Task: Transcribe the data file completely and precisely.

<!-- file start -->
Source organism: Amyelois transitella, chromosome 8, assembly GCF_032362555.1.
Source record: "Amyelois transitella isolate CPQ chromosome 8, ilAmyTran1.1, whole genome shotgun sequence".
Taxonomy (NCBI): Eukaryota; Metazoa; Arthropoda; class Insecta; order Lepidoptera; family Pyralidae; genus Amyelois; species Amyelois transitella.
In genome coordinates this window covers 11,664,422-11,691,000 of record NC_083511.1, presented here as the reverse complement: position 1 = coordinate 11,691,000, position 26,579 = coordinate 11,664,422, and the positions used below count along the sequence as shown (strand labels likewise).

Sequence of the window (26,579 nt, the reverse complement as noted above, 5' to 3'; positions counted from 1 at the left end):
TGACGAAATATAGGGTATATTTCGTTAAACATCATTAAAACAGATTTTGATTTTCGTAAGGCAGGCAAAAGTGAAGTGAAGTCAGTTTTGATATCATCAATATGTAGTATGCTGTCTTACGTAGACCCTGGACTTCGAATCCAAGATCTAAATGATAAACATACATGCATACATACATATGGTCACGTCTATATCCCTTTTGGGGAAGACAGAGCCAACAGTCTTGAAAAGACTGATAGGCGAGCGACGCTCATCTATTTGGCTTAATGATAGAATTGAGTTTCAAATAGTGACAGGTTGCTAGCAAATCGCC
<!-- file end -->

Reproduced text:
Source organism: Amyelois transitella, chromosome 8, assembly GCF_032362555.1.
Source record: "Amyelois transitella isolate CPQ chromosome 8, ilAmyTran1.1, whole genome shotgun sequence".
Taxonomy (NCBI): Eukaryota; Metazoa; Arthropoda; class Insecta; order Lepidoptera; family Pyralidae; genus Amyelois; species Amyelois transitella.
In genome coordinates this window covers 11,664,422-11,691,000 of record NC_083511.1, presented here as the reverse complement: position 1 = coordinate 11,691,000, position 26,579 = coordinate 11,664,422, and the positions used below count along the sequence as shown (strand labels likewise).

Sequence of the window (26,579 nt, the reverse complement as noted above, 5' to 3'; positions counted from 1 at the left end):
TGACGAAATATAGGGTATATTTCGTTAAACATCATTAAAACAGATTTTGATTTTCGTAAGGCAGGCAAAAGTGAAGTGAAGTCAGTTTTGATATCATCAATATGTAGTATGCTGTCTTACGTAGACCCTGGACTTCGAATCCAAGATCTAAATGATAAACATACATGCATACATACATATGGTCACGTCTATATCCCTTTTGGGGAAGACAGAGCCAACAGTCTTGAAAAGACTGATAGGCGAGCGACGCTCATCTATTTGGCTTAATGATAGAATTGAGTTTCAAATAGTGACAGGTTGCTAGCAAATCGCC